Leptospirosis Study Update from the Field

January 30, 2019

By Jane Fieldhouse, MSc and Diego Gálan

Leptospirosis study team at Sibu Clinical Research Centre (left-to-right Ms. Jakie Ting, Ms. Kamilah Dahian, Dr. Wendy Lee, Ms. Tiing Tiing Chua, Diego Gálan, Dr. Teck-Hock Toh, and Dr. Gregory Gray)

The Duke One Health team is working with collaborators across several hospitals in Sarawak, a state along the northwest coast of the island of Borneo, to improve early diagnosis of leptospirosis. Leptospirosis is a zoonotic disease with symptoms similar to those of other tropical infectious diseases such as malaria. Leptospirosis most commonly presents as an acute febrile illness, though severe and potentially fatal manifestations can occur.

The study will enroll patients at Sibu and Kapit Hospitals, where clinicians currently rely on rapid diagnostic tests as their only means of diagnosing leptospirosis. However, physicians in hospitals have become aware of the poor sensitivity and specificity of these tests. In order to obtain a reliable diagnosis, physicians in Sarawak must send patient samples to Kuala Lumpur, where a MAT analysis is performed. However, results from external testing take approximately 2-4 weeks to which often is not useful to individual patients.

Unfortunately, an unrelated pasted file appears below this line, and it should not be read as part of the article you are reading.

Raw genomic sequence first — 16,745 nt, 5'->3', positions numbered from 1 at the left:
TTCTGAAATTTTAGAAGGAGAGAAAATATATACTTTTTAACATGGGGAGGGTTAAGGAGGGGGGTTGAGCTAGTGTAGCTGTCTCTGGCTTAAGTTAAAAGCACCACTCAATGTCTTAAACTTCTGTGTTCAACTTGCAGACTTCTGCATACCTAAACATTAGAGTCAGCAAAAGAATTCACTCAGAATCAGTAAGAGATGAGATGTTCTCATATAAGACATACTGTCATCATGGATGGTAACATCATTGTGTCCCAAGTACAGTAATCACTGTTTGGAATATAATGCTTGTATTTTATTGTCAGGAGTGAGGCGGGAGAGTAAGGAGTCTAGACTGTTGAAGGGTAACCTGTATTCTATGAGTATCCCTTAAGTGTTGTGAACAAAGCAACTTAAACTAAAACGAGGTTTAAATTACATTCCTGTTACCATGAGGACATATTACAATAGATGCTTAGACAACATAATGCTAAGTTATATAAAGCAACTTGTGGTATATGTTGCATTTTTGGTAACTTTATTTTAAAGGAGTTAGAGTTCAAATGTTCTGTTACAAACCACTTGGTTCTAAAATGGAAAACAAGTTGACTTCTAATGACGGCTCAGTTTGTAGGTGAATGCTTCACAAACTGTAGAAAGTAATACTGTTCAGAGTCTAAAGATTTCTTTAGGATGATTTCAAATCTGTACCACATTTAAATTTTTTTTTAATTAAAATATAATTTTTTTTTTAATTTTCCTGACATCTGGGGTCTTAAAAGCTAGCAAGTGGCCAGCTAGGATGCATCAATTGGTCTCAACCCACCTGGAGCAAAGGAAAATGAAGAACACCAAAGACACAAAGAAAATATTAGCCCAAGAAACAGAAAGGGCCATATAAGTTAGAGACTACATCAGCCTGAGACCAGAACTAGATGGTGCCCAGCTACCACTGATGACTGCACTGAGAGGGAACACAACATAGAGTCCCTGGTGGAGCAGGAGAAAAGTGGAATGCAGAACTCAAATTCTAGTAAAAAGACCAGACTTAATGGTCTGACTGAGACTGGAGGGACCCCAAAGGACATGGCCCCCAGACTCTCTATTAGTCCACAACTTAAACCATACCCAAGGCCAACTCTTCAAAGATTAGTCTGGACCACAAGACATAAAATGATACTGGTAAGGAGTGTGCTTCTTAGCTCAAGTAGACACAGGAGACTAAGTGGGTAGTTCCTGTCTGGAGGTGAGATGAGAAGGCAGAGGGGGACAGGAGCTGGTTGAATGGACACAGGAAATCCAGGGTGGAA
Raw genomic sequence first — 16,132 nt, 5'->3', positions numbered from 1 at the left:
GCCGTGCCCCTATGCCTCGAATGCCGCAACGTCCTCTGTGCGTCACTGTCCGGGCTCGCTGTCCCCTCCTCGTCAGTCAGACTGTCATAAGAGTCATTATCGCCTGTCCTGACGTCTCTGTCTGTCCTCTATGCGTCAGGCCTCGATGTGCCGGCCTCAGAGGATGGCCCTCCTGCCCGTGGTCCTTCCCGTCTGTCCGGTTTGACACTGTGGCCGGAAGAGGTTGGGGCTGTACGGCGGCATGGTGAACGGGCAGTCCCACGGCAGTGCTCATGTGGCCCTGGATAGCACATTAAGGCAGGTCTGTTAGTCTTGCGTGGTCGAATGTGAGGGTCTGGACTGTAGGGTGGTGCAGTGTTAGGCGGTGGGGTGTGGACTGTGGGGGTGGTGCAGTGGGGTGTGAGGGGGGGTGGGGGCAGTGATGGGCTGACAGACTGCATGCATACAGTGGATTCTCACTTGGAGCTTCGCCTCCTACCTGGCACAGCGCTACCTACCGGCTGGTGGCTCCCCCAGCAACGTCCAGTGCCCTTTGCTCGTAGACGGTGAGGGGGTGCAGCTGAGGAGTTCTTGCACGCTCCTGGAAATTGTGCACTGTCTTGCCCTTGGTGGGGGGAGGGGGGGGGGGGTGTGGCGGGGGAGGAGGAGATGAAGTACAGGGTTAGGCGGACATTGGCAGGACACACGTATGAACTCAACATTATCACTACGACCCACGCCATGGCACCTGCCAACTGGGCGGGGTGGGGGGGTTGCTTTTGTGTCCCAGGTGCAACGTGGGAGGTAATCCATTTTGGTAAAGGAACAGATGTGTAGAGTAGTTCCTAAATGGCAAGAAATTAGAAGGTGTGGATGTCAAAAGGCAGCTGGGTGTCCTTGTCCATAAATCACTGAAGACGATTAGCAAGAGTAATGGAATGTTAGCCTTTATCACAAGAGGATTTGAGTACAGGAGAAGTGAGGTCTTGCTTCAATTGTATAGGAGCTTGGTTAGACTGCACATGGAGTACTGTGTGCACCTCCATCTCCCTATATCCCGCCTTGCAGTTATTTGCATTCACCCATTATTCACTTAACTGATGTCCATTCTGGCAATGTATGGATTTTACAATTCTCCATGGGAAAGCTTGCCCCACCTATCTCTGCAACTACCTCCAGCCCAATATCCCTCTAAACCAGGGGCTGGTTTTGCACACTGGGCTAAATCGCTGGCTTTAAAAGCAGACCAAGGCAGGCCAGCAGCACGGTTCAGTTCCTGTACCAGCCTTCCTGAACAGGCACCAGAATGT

Diego Gálan, a third-year medical student at Duke University, is conducting the leptospirosis study with Malaysian collaborators

The study aims to enroll 150 patients with clinical symptoms consistent with leptospirosis infection. Consenting patients will be asked to complete a survey capturing demographic information that will help us better understand the risk factors associated with this infection. Furthermore, blood and urine samples from the enrolled patients will be analyzed using a common rapid diagnostic test, a commercial ELISA assay, and a newer molecular assay. The US and Malaysian investigators will compare the sensitivity and specificity of the different tests and analyze the feasibility of implementing the new diagnostic tests in the hospitals in Sarawak. This project will hopefully improve the diagnostic power of the hospitals in Sarawak resulting in improved patient care. A better understanding of molecular and serologic epidemiology of leptospirosis, as well as understanding of alternative etiologies in acutely febrile patients, is important for determining health protection decisions and better-defining risks for exposure.


Support for this work comes from US Navy Medical Research Center – Asia.